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long enough in Sweden to be able to go into society chiefly for the dinner or supper I shall get.
“And what for, then, do you go, Madame ?" asks Grefyinnan, raising up her spectacles with a broad smile to my face. “It cannot be amusing to you to go among strangers."
I was tempted to answer the dear lady as a poor half-pay Irish Lieutenant, whom I met at a foreign table d'hôte, once answered me, when I asked him a similar question as to his motive in frequenting such places,
“I come here,” he replied, “to see the physiognomies."
The other day I dined in a much humbler way, with persons who are quite out of either high or rich life. I enjoy this diversity very much, and the lowlier the rank of the persons who invite me, the more pleased I am to go.
The private family dinner hour is usually three o'clock. In all Swedish houses, there is a side table in the eating room, laid with slices of bread, butter, cheese, salt, pickled, or smoked fish, otherwise undressed; sausages, horse-radish, and invariably a decanter of corn brandy. All the party are bidden to this table before sitting down to the dinner table. The ladies take a great piece of
bread, and perhaps a little raw fish upon it, and the men pour down a glass of brandvin in one stream.
Midway in this family meal, to which I alluded, the hostess, who brought in the dishes herself, handed us plates of soup; we had eaten pudding previously, and beef; and afterwards we had roast, or rather baked, rein-deer, for roasting is of course unknown.
The men withdrew after dinner to smoke their cigars on the frozen lake that lay before the windows. My hostess left me to repose, as is the usual fashion after this meal; and said, she was going to take her “lur” also; but I rather think she was still
"On hospitable thoughts intent.” In about an hour, coffee, cakes, and the smokers, came in. In another hour, came another tray with more cakes, wine, and that sweet, strong liqueur the men of Sweden are so fond of, and which is occasionally very nice and good for even more delicate creatures, called Swedish Ponsch.
At eight o'clock there was the usual repast, which, when you are invited to spend a homely evening, you may reckon upon-tea, which is served after the meal-cold meat, eggs, fried and
pickled fish, confectionary, preserves, &c. &c., to which ale and punch are generally added, being handed about with glasses of milk. At nine o'clock I came away, and had a long walk home, with a piercing wind driving a cloud of snow in my face; and having Jenny Lind for my companion; not the famous songstress, but a pretty girl of the same name, which is a common one here.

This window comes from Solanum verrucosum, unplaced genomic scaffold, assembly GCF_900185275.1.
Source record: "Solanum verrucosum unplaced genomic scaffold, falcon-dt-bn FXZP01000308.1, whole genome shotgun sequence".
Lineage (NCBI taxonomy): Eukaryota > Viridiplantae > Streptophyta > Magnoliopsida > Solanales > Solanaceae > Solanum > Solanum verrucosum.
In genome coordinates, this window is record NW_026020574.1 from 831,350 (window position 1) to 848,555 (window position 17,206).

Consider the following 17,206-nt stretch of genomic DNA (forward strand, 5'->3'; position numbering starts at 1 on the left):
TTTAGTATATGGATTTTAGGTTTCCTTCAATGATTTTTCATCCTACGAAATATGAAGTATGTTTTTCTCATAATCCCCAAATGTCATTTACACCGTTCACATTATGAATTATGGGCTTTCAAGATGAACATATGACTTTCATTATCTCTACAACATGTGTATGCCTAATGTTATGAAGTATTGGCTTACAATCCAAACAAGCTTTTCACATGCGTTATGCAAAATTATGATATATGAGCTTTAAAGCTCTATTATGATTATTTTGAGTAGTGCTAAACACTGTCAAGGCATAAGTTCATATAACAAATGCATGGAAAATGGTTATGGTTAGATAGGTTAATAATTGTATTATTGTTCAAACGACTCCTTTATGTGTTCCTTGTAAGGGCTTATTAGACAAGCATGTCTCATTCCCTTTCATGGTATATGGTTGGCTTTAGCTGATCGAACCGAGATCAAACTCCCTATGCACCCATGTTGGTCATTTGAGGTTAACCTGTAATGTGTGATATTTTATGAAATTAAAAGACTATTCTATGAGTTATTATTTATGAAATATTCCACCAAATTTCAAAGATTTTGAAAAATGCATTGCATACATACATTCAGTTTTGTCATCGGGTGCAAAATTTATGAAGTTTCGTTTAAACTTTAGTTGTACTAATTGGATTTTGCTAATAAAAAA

Another mode of hospitality here is coffee-drinking; a curiously universal one in the country. This supposes a visit after dinner, but by no means includes one for a whole evening.
A sort of double entendre, that much perplexes a stranger here, is the term Middag, which any English ear can at once perceive means mid-day, but which is also the term for dinner. Certainly, when the hour of noon simply is meant, the term “klockan tolf," or twelve o'clock, is generally used; but there are many exceptions to this; and, above all, embarrassment arises from French-speaking Swedes insisting on putting literally into French their own Swedish phrases. Thus a lady told me to expect a literary native apres midi. I took that to signify any time after noon; and consequently waited in the house, though he had intended to come at seven o'clock in the evening. She wished
to signify by "apres midi,” apres diner, but put the Swedish literally into French.
This literalization is sometimes rather provoking here. For instance, when in speaking to a foreigner, they will be so polite as to call Drottninggatan “ la rue de la reine,” or “ Queenstreet,” one may find oneself quite at a loss in inquiring for the place one wants. Only think if we were to turn the names of our streets and squares into the respective languages of the foreigners who come to London !
Soon after I came to Stockholm, I met a young man in a shop who told me he spoke English. I inquired my way to a place I wanted to find, and he told me to go over “Water-street." I never was more puzzled; but found, to my amusement, that he meant to put into English Norrbro, which literally is “North Bridge.” Norrbro I could have found in Stockholm without difficulty, but under its translated name of Waterstreet, it was as unknown to the English stranger as to the Swedish natives.
But the term mid-day is liable to a double signification; and, having once mistaken it, I took care afterwards to be sure that it did not mean klockan tolf, instead of dinner.
A Swede brought me an invitation, as he said, to dinner, from a clergyman; I told Karin I should not be at home, and she told me she would go out to enjoy herself in consequence. The Swede took me to the Priest's. Soon after we came in, we were presented with chocolate, which I thought a rather heavy preparative for dinner. This was served twice with cakes. So something whispered to me that the dinner had been an illusion. And so it proved; for at the hour of middag — three o'clock - the clergyman informed me he had an office in the church; and I much fear I deprived the good man of his middag, while he lost me my dinner.
We went off to a restaurant. Karin was gone out, and the Swede who had brought me could not take me to his house; for it was, in fact, washing week; and when a Swede tells you it is washing week, you see a dim perspective of a thousand Mrs. Caudles; for such a thing as a Swedish washing week is, Mr. Caudle himself could hardly imagine.
The fact is, that washing week or not, there are not many plain Swedish housekeepers who would, to use a horrid vulgarism, ask a stranger in under such circumstances to take “pot-luck,”